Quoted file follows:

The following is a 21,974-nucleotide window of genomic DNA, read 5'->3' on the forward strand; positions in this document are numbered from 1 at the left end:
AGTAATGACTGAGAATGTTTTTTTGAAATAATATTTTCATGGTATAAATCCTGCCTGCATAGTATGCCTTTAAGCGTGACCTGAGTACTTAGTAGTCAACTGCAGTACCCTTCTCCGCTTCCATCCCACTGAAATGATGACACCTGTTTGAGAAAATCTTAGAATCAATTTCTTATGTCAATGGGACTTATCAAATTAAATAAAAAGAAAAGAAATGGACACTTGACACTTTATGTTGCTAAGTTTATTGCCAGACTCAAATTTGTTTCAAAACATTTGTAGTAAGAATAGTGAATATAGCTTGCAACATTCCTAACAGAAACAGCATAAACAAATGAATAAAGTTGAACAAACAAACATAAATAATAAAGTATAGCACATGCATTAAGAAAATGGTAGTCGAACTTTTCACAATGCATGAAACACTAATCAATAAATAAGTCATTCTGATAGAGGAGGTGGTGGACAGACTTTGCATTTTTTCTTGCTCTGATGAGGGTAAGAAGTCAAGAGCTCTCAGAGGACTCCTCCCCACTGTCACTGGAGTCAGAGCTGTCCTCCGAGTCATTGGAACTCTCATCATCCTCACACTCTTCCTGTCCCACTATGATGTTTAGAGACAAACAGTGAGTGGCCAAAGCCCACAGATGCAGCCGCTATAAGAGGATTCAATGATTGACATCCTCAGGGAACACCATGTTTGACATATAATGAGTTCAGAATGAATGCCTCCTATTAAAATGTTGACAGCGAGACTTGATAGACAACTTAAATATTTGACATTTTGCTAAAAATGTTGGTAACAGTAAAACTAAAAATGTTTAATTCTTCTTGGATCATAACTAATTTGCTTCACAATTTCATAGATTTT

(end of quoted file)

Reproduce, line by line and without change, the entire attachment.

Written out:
The following is a 21,974-nucleotide window of genomic DNA, read 5'->3' on the forward strand; positions in this document are numbered from 1 at the left end:
AGTAATGACTGAGAATGTTTTTTTGAAATAATATTTTCATGGTATAAATCCTGCCTGCATAGTATGCCTTTAAGCGTGACCTGAGTACTTAGTAGTCAACTGCAGTACCCTTCTCCGCTTCCATCCCACTGAAATGATGACACCTGTTTGAGAAAATCTTAGAATCAATTTCTTATGTCAATGGGACTTATCAAATTAAATAAAAAGAAAAGAAATGGACACTTGACACTTTATGTTGCTAAGTTTATTGCCAGACTCAAATTTGTTTCAAAACATTTGTAGTAAGAATAGTGAATATAGCTTGCAACATTCCTAACAGAAACAGCATAAACAAATGAATAAAGTTGAACAAACAAACATAAATAATAAAGTATAGCACATGCATTAAGAAAATGGTAGTCGAACTTTTCACAATGCATGAAACACTAATCAATAAATAAGTCATTCTGATAGAGGAGGTGGTGGACAGACTTTGCATTTTTTCTTGCTCTGATGAGGGTAAGAAGTCAAGAGCTCTCAGAGGACTCCTCCCCACTGTCACTGGAGTCAGAGCTGTCCTCCGAGTCATTGGAACTCTCATCATCCTCACACTCTTCCTGTCCCACTATGATGTTTAGAGACAAACAGTGAGTGGCCAAAGCCCACAGATGCAGCCGCTATAAGAGGATTCAATGATTGACATCCTCAGGGAACACCATGTTTGACATATAATGAGTTCAGAATGAATGCCTCCTATTAAAATGTTGACAGCGAGACTTGATAGACAACTTAAATATTTGACATTTTGCTAAAAATGTTGGTAACAGTAAAACTAAAAATGTTTAATTCTTCTTGGATCATAACTAATTTGCTTCACAATTTCATAGATTTT